Creating your business plan is an opportunity to reflect on your goals and on how you will implement the right strategies to grow your business. Whether you need a document to convince potential investors or want a roadmap to stay on the right track while you launch your business, here is how you can put together a solid business plan.

Keep These Three Rules In Mind

These are the golden rules of business plan writing. Keep them in mind as you start working on your business plan.

Keep Your Plan Short And Straight To The Point

If you look at a business plan sample, you will probably find a document that is between 15 and 20 pages. Going over 20 pages means potential investors and partners will skim through your plan.

Think of your business plan as a resume for your business. You need to highlight your strengths, goals, and strategies without going into details. Keeping your plan short will help you go over it quickly when you need a reference for making a decision or setting a new goal.

You can create a shorter version of your plan so you have a summary to show to potential partners and investors. If you plan on applying for a business loan, think about turning your plan into a short electronic presentation.

There is No Need to be Technical

You are an expert in your field and are comfortable with technical jargon. Getting technical in your business plan isn’t an issue if you want to use the document to find a partner who also specializes in your industry.

However, being overly technical will make your plan difficult to follow for a banker or an investor. Focus on explaining how your products or services solve problems rather than getting into details on how your products work.

Address Goals, Strategies, And Potential Problems

Business plan writing is about outlining what your business goals are, how you will achieve them, and how you will address potential issues. Your plan shouldn’t discuss daily operations in details.

Think about the questions people will have about your project and do your best to answer these questions in your plan. If you are creating a business plan to apply for a business loan, your banker will want to know how you will generate enough revenues to make your loan payments on time.

Update your business plan regularly. You should document changes in how you run your business or add information if you plan on targeting a new market.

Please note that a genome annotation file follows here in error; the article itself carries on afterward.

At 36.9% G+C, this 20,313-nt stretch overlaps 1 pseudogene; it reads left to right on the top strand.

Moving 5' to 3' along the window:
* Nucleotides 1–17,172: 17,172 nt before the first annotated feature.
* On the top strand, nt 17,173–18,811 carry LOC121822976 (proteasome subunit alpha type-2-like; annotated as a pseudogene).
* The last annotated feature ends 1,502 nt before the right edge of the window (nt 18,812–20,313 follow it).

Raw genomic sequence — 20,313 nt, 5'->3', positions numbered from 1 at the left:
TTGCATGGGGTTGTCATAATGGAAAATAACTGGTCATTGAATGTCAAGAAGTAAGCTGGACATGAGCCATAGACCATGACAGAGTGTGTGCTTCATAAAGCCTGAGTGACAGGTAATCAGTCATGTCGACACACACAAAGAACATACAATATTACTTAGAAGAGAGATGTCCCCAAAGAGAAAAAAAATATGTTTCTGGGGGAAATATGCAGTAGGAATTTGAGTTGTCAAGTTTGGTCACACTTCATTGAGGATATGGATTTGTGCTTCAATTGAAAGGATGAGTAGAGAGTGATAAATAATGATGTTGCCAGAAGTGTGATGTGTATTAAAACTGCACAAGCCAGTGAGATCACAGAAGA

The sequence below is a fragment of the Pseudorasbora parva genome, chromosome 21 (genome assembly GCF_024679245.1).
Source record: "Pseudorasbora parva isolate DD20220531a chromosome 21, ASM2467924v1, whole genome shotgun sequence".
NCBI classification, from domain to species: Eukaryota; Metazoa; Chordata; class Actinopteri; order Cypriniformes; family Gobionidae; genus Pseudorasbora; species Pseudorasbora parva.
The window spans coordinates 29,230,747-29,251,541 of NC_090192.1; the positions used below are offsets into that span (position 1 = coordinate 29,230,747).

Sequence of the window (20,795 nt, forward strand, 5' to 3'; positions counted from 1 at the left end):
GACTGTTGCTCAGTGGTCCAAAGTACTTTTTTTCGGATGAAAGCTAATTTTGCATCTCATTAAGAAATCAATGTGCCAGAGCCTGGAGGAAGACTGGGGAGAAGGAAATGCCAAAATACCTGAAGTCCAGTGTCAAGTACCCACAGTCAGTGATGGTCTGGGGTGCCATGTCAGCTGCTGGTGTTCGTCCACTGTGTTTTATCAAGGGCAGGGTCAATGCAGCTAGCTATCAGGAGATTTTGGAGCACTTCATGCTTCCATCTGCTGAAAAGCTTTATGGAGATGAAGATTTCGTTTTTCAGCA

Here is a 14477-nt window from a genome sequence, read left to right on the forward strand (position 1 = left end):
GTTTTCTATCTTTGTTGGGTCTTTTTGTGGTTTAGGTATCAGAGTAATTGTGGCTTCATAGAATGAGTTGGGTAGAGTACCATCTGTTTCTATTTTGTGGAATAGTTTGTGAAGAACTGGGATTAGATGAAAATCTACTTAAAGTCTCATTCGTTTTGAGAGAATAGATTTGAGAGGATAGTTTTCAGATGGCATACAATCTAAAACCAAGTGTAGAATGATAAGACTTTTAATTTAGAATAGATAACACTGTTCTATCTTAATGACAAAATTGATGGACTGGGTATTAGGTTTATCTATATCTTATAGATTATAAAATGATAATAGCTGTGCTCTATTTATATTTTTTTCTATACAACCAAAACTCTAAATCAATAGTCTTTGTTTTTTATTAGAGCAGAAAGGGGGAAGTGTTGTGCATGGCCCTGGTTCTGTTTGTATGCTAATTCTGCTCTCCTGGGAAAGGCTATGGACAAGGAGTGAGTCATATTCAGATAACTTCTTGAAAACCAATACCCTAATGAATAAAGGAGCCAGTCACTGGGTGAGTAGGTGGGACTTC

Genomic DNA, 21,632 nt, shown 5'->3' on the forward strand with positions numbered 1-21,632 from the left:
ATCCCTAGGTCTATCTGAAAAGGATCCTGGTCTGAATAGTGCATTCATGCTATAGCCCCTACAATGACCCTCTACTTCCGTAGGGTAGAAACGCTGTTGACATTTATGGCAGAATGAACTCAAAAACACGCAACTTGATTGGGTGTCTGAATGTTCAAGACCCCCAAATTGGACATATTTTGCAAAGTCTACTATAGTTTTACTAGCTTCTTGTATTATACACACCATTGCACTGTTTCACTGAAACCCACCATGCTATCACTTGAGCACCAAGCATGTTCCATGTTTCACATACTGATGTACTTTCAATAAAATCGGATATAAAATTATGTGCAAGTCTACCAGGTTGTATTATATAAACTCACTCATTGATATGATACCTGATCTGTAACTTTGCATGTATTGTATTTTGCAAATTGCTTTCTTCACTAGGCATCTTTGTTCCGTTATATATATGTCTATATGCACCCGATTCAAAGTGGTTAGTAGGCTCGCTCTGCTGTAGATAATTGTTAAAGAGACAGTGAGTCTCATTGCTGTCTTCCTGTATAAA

Creating Your Business Plan

This business plan outline will help you get started. Keep in mind that you might have to make a few modifications since how to write a business plan depends on the industry you are in and on where you are in your business lifecycle.

First Section: Define Your Business

Before you think about business plan writing, take the time to define your project. You need to have a solid grasp of what you want to accomplish with your business before you can write this section.

If you are not sure where to start, do a SWOT analysis of your business. SWOT stands for Strengths, Weaknesses, Opportunities, and Threats. This exercise is a helpful planning tool that will help you get a better idea of where you stand.

Executive Summary

This section of your business plan should explain why your business is going to succeed. List your long-term and short-term goals. You could detail what you hope to achieve over the next year and explain what you would consider as a success for your business.

Your Industry

This is your chance to show you are an expert in your field. Do plenty of research for this section if you only have limited experience.

You should talk about your industry in general, including what it offers to consumers and what kind of demand and expectations it meets. Talk about the size of the market and the future you see for your industry.

Mission Statement

Your mission statement should be a short description of what your business is about. Talk about your values, where you are headed, and how you define your brand.

Your Offer

This is where you should present your product or your service. Start by explaining which needs the product or service addresses, and go into details to talk about the product lifecycle or how you will file patents to protect intellectual property.

Your Value Proposition

This is a crucial element of your business plan. Your value proposition or Unique Selling Proposition should tell people why your business will stand out from the competition. Talk about your business’ advantages and how you will leverage these advantages for growth.

Design And Development Plan

Detail how you will make your product or deliver your service. Go into details about the facilities you will use, how you will develop your product, and how much production will cost.

Your design and development plan should also talk about risks and how you will manage them.

Operations And Management Plan